New commercial drone businesses flooded into the market at the start of the decade, flush with venture capital and giddy with visions of unmanned aircraft being used for everything from delivering packages to fertilizing farmland.
Unmanned aircraft are still seen as a pillar of the future. But for now, all that over-heated enthusiasm is getting a cold blast of reality.
Some of the biggest startups began closing their doors last year after burning through hundreds of millions in venture capital poured into a fledgling industry that, despite forecasts for explosive growth, is taking longer to mature than expected. Dozens of others are getting swept up in a consolidation wave as drone companies search for a profitable niche in a rapidly shifting marketplace.
“There was some irrationality around drones, a period of hype driven by the popularity of the hobby sector,” said Kay Wackwitz, founder and chief executive officer of research group Drone Industry Insights. “We’re getting past that and people are coming back to reality.”
Once well-funded startups are struggling as hordes of self-employed pilots drive down prices, Chinese technology races ahead and non-drone companies across industry pull their unmanned aerial operations in-house. Federal regulation of the aircraft has been slow to catch up, and is holding back many businesses from expanding.
French manufacturer Parrot SA announced in July that it would halt production of most of its drone lines. Software startup Airware Inc. raised $118 million from investors before shutting its doors and laying off 140 employees in late 2018. GoPro Inc. exited the drone business and laid off hundreds last year, citing an “extremely competitive” market.
But while some startups are testing investor patience, others are seeing an opportunity for growth. At least 67 drone startups have been sold since their inception, according to Crunchbase, which collects data on private companies. Buyers range from rival drone operators to companies in other industries, such as Verizon Communications Inc.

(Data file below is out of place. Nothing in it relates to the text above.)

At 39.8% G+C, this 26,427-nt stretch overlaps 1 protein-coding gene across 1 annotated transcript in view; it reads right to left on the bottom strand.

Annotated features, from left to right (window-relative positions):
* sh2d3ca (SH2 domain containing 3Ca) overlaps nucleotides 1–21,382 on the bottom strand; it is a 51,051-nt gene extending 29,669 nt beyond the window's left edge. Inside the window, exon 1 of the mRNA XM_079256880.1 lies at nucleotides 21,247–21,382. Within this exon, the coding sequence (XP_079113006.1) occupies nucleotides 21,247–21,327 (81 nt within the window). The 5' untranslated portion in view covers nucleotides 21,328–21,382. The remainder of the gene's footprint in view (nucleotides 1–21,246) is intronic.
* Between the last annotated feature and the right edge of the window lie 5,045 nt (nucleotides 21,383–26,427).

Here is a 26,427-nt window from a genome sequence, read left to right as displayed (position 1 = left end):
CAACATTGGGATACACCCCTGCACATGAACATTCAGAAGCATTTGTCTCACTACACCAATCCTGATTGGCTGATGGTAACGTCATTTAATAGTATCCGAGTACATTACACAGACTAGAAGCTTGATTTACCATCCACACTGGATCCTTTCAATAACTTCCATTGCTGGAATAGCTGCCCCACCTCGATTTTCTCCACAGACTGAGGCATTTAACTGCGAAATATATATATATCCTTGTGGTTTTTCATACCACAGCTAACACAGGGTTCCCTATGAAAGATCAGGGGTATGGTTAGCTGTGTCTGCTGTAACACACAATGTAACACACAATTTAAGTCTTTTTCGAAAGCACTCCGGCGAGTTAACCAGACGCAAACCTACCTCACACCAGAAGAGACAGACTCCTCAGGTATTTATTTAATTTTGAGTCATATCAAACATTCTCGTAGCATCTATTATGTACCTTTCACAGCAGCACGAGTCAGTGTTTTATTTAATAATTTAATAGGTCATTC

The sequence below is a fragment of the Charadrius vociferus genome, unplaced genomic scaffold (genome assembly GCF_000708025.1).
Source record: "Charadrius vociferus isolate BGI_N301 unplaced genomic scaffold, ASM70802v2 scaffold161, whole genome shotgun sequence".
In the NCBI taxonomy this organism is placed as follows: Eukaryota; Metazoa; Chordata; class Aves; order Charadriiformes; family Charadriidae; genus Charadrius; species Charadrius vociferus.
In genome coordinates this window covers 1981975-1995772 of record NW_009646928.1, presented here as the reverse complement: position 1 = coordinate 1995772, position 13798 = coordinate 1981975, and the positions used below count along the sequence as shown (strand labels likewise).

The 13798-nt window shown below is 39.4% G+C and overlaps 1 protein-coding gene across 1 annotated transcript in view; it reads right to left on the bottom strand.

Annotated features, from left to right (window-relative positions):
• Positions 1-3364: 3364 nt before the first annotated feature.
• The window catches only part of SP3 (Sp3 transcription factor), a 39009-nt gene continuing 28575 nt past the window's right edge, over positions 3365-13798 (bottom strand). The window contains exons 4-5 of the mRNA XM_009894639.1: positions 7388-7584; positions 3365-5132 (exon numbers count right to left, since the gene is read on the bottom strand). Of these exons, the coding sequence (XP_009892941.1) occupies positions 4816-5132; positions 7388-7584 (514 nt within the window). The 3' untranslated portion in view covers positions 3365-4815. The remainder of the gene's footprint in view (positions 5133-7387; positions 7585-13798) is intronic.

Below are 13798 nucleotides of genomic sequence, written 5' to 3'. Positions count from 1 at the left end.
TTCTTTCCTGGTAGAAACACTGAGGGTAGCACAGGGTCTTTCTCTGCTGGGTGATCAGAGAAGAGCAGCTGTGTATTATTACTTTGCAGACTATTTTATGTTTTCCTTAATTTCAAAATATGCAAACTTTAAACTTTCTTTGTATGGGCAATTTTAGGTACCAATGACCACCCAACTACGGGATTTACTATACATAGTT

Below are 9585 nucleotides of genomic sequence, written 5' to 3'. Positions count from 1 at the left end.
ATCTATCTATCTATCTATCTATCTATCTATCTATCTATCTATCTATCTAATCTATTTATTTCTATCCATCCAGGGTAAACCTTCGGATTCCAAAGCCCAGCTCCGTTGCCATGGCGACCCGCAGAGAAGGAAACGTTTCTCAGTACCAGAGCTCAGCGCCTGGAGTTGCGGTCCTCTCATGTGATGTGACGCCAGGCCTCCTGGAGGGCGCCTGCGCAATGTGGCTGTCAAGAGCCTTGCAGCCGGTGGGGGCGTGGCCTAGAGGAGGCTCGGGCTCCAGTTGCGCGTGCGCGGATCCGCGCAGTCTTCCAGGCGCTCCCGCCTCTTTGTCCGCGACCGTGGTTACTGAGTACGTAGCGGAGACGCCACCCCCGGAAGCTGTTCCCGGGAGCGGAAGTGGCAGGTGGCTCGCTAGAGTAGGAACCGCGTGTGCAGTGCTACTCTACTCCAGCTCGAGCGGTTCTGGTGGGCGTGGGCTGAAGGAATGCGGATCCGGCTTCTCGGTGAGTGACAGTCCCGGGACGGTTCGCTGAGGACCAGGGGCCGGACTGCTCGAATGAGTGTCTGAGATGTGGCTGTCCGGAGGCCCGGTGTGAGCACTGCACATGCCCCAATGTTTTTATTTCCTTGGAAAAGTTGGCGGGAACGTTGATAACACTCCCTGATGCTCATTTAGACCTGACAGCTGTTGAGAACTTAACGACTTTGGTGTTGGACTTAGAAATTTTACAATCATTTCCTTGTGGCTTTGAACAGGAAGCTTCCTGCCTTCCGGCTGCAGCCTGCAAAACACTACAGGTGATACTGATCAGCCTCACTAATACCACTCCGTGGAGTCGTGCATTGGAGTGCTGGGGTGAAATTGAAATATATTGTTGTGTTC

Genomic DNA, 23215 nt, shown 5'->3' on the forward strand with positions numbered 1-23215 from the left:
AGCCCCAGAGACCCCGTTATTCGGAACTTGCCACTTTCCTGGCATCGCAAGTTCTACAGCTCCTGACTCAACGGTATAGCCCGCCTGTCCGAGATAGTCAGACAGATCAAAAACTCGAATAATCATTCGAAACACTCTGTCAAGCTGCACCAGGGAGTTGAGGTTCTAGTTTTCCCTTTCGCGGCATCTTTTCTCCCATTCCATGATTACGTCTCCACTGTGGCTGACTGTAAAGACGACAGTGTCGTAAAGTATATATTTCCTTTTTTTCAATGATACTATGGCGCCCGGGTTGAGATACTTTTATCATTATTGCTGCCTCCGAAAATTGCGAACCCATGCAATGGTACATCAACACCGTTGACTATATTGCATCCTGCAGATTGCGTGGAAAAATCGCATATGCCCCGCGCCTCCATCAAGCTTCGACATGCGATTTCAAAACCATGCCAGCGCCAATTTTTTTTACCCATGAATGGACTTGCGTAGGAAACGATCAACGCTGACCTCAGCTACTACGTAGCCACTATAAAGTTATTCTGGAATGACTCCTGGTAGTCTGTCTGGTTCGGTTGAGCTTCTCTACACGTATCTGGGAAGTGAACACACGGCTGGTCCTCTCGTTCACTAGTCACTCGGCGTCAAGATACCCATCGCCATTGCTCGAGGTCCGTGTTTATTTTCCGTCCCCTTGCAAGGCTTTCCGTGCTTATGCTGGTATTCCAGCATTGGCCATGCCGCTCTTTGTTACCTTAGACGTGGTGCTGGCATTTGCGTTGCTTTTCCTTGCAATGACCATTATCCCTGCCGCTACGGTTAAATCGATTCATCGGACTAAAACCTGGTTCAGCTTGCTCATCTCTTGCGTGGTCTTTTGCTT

The shake-up is altering the U.S. landscape, which quickly shifted from an emphasis on hardware and manufacturing in the early days, to one providing software and services, such as detailed inspection and data-analysis. Now, it’s larger service companies offering a kind of soup-to-nuts menu that are best positioned for the future, providing the drones, flying the missions and then analyzing the data for customers.
PrecisionHawk Inc., an industry leader in drone services such as inspection and data analysis, said it acquired five startups in 2018. These include Uplift Data Partners, which performs construction and real estate inspections; HAZON Inc., specializing in energy; and Droners.io, an online network of independent drone pilots.
Venture capitalists poured $2.6 billion into drones from the beginning of 2012 to June 2019, according to Teal Group, an industry researcher. The rapture began to evaporate last year as startups founded during ‘peak hype’ in the commercial drone industry ran out of money before they could generate profit and couldn’t secure additional funding, said Wackwitz.
At least 25 drone startups have shut their doors this decade, with the largest burning through a total of $183 million in funding, according to Crunchbase’s online reports.